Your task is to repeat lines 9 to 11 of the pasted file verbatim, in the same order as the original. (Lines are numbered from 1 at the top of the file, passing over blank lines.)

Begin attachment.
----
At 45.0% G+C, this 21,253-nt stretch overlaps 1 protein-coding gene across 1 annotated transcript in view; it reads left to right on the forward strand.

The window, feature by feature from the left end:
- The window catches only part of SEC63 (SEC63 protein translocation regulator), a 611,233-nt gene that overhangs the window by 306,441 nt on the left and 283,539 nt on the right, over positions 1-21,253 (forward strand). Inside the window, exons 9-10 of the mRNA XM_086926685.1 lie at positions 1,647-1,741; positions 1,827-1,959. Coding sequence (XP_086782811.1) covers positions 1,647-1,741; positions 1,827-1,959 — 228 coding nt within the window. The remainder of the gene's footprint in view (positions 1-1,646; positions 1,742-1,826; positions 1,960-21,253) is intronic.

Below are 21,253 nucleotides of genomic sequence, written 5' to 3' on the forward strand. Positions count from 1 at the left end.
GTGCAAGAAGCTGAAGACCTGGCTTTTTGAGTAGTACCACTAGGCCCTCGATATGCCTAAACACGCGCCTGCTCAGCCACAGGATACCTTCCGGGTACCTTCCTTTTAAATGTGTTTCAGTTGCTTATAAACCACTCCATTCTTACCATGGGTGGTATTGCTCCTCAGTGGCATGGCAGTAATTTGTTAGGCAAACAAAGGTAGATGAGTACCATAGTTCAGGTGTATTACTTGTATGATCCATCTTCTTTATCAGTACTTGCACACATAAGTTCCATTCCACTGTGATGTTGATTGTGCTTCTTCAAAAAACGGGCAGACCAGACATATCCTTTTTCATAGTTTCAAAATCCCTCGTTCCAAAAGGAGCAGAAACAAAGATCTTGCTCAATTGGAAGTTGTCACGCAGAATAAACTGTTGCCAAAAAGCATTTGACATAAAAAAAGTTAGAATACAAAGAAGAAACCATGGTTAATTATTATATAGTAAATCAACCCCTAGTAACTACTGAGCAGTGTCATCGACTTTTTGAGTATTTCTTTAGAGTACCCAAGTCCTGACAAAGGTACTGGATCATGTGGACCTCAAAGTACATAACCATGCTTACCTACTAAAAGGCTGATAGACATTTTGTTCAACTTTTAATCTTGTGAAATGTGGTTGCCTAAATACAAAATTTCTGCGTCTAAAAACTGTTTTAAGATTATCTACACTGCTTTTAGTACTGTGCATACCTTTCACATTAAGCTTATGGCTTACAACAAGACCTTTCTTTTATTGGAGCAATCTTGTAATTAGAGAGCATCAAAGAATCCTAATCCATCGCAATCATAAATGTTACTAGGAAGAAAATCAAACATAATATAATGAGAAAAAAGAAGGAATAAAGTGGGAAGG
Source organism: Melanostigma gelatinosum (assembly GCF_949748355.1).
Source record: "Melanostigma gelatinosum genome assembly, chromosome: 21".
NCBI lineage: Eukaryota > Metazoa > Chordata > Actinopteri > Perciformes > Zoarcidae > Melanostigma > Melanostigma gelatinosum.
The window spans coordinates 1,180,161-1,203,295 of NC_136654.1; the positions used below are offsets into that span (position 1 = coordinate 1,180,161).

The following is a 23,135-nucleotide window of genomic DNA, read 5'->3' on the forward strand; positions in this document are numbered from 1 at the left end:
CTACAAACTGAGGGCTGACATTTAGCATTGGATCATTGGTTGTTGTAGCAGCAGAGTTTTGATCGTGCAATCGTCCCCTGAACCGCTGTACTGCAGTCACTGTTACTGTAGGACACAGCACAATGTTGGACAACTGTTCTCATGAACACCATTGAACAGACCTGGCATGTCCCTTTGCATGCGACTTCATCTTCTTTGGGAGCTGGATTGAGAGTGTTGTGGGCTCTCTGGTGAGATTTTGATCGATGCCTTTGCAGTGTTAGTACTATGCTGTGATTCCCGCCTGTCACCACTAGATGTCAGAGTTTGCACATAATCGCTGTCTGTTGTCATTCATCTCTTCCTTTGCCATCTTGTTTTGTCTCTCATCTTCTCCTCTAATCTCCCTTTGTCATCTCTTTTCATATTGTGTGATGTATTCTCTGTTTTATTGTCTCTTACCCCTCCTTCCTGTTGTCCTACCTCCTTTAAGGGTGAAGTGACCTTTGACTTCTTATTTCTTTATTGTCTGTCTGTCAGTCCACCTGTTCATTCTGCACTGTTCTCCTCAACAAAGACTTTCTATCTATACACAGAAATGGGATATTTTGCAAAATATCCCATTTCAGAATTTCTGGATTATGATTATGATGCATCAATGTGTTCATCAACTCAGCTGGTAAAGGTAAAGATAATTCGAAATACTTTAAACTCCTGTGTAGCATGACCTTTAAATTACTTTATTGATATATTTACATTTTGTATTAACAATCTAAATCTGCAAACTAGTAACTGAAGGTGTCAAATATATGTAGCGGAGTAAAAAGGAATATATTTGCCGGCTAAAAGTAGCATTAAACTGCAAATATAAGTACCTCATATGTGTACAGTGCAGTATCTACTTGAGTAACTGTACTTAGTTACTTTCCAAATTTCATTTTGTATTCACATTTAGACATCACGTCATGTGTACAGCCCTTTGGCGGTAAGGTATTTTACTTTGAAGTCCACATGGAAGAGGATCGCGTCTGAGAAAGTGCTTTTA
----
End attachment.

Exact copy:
The window spans coordinates 1,180,161-1,203,295 of NC_136654.1; the positions used below are offsets into that span (position 1 = coordinate 1,180,161).

The following is a 23,135-nucleotide window of genomic DNA, read 5'->3' on the forward strand; positions in this document are numbered from 1 at the left end:
CTACAAACTGAGGGCTGACATTTAGCATTGGATCATTGGTTGTTGTAGCAGCAGAGTTTTGATCGTGCAATCGTCCCCTGAACCGCTGTACTGCAGTCACTGTTACTGTAGGACACAGCACAATGTTGGACAACTGTTCTCATGAACACCATTGAACAGACCTGGCATGTCCCTTTGCATGCGACTTCATCTTCTTTGGGAGCTGGATTGAGAGTGTTGTGGGCTCTCTGGTGAGATTTTGATCGATGCCTTTGCAGTGTTAGTACTATGCTGTGATTCCCGCCTGTCACCACTAGATGTCAGAGTTTGCACATAATCGCTGTCTGTTGTCATTCATCTCTTCCTTTGCCATCTTGTTTTGTCTCTCATCTTCTCCTCTAATCTCCCTTTGTCATCTCTTTTCATATTGTGTGATGTATTCTCTGTTTTATTGTCTCTTACCCCTCCTTCCTGTTGTCCTACCTCCTTTAAGGGTGAAGTGACCTTTGACTTCTTATTTCTTTATTGTCTGTCTGTCAGTCCACCTGTTCATTCTGCACTGTTCTCCTCAACAAAGACTTTCTATCTATACACAGAAATGGGATATTTTGCAAAATATCCCATTTCAGAATTTCTGGATTATGATTATGATGCATCAATGTGTTCATCAACTCAGCTGGTAAAGGTAAAGATAATTCGAAATACTTTAAACTCCTGTGTAGCATGACCTTTAAATTACTTTATTGATATATTTACATTTTGTATTAACAATCTAAATCTGCAAACTAGTAACTGAAGGTGTCAAATATATGTAGCGGAGTAAAAAGGAATATATTTGCCGGCTAAAAGTAGCATTAAACTGCAAATATAAGTACCTCATATGTGTACAGTGCAGTATCTACTTGAGTAACTGTACTTAGTTACTTTCCAAATTTCATTTTGTATTCACATTTAGACATCACGTCATGTGTACAGCCCTTTGGCGGTAAGGTATTTTACTTTGAAGTCCACATGGAAGAGGATCGCGTCTGAGAAAGTGCTTTTA